December 19, 2020: Brilliant Venus shines from low in the southeast among the stars of Scorpius. The planet rapidly moves through the constellation.
by Jeffrey L. Hunt
Chicago, Illinois: Sunrise, 7:14 a.m. CST; Sunset, 4:22 p.m. CST. Check local sources for sunrise and sunset times for your location.
Venus 2-3 rises later each morning. This morning it rises less than 2 hours (113 minutes) before sunrise. By 45 minutes before sunrise it is less than 10° up in the southeast. It is now past Graffias (β Sco on the chart). Unlike slow-moving Jupiter and Saturn, Venus opened a big gap – 1.3° – with the star this morning. With a binocular note that Venus is near Nu Scorpii (ν Sco) and Omega1 Scorpii (ω1 Sco).
Detailed Note: Forty-five minutes before sunrise, Venus is less than 10° in altitude in the southeast, 1.3° to the lower left of β Sco, 0.5° to the lower right of ν Sco, and 1.2° to the left of ω1 Sco. Venus is below a line from ν Sco to ω1 Sco.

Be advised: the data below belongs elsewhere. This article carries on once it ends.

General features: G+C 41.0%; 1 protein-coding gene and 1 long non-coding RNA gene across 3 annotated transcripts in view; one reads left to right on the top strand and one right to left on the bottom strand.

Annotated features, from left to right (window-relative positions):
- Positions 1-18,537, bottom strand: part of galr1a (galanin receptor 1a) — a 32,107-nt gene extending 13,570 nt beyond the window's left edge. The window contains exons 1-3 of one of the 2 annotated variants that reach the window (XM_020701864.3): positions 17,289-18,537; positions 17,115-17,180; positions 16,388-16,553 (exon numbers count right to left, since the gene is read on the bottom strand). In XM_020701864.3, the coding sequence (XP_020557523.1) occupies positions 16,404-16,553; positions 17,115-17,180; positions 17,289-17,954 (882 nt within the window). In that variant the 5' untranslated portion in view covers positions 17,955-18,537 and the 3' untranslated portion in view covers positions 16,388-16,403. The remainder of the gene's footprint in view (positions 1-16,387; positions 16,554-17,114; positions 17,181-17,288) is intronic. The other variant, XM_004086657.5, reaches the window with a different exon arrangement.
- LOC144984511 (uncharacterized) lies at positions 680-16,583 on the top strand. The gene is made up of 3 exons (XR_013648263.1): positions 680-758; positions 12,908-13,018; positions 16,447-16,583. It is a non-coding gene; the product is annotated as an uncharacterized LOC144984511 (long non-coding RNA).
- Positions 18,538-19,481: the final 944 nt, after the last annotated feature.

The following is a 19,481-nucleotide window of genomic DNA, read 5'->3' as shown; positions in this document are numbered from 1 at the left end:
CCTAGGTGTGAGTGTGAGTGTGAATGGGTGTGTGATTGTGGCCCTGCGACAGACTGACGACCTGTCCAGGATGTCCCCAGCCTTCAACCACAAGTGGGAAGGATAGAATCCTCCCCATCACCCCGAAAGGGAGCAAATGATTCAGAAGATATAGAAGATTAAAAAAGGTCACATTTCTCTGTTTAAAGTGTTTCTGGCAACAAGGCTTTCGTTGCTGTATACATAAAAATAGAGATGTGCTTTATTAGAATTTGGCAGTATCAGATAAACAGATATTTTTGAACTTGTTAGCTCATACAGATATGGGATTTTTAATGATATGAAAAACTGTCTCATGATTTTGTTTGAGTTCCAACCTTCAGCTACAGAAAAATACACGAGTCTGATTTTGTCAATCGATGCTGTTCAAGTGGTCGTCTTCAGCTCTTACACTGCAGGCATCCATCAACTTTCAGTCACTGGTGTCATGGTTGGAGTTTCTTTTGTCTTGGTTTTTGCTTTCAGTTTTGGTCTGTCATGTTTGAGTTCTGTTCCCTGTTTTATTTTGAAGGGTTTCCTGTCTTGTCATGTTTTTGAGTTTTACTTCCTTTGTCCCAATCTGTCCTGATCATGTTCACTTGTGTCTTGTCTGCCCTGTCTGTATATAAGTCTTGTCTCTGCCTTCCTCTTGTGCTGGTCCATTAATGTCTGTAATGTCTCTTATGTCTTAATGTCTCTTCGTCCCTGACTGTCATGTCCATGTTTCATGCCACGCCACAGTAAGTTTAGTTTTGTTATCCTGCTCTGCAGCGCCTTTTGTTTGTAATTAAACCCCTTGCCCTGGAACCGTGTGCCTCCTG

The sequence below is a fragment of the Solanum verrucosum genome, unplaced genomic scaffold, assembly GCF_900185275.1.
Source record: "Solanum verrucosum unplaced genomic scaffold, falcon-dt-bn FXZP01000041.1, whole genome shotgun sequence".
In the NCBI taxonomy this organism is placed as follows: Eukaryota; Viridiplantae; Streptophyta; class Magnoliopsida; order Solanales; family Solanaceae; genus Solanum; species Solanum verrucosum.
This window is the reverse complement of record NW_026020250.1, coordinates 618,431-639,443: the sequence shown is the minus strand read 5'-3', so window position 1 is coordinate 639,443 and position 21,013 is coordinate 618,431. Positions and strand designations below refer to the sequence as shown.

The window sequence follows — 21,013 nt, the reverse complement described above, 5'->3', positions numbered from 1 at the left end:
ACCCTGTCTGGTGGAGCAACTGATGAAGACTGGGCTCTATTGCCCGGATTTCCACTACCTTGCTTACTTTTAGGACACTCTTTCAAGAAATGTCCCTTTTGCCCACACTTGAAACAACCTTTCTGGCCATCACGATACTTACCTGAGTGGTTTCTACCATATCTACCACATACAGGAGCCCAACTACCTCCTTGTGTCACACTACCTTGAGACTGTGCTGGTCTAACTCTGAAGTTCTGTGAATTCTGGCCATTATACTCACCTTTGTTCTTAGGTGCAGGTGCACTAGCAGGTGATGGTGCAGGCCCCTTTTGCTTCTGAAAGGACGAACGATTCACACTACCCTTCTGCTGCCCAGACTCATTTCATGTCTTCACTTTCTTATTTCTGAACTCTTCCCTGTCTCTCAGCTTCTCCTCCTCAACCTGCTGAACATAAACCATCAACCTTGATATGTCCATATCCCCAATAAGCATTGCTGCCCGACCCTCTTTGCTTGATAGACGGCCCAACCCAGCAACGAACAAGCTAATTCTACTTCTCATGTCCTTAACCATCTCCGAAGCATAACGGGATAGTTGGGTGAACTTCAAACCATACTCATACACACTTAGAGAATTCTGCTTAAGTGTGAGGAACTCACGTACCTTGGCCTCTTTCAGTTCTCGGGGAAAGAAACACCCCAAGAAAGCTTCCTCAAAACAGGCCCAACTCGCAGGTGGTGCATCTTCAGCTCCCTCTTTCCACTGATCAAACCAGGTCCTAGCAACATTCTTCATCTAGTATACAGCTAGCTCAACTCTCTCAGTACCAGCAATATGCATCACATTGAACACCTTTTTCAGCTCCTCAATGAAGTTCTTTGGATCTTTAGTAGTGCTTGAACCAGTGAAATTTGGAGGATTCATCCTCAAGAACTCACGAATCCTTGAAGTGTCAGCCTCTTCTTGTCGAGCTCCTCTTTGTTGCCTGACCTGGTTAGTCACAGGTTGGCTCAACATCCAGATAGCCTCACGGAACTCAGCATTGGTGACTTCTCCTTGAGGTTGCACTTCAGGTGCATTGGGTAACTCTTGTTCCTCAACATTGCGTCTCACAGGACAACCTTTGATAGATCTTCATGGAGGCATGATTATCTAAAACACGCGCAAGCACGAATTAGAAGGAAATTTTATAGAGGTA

Read more about the planets during December.
August 3, 2021: Four planets appear in the evening sky. Brilliant Evening Star Venus and dim Mars are in the west after sunset. A little later during the evening, Saturn and Jupiter are easily visible in the southeast.
August 2, 2021: Saturn is at opposition with the sun. Earth is between the sun and the planet.
August 1 – 6, 2021: The morning moon wanes toward its New moon phase in the eastern sky. It passes the bright stars that are prominent in the evening sky during the winter season in the northern hemisphere. The stars have been making their first appearances in the morning sky during summer. At this hour, Procyon and bright Sirius are the last stellar duo to appear.
August 6, 2021: In the northern hemisphere, summer’s midpoint occurs today at 6:27 p.m. CDT.
July 31, 2021: The slightly gibbous moon, nearing its Last Quarter phase, is in the southeast as morning twilight begins. It is near the planet Uranus, easily within reach of a binocular. Mira, a variable star, reaches its brightest next month.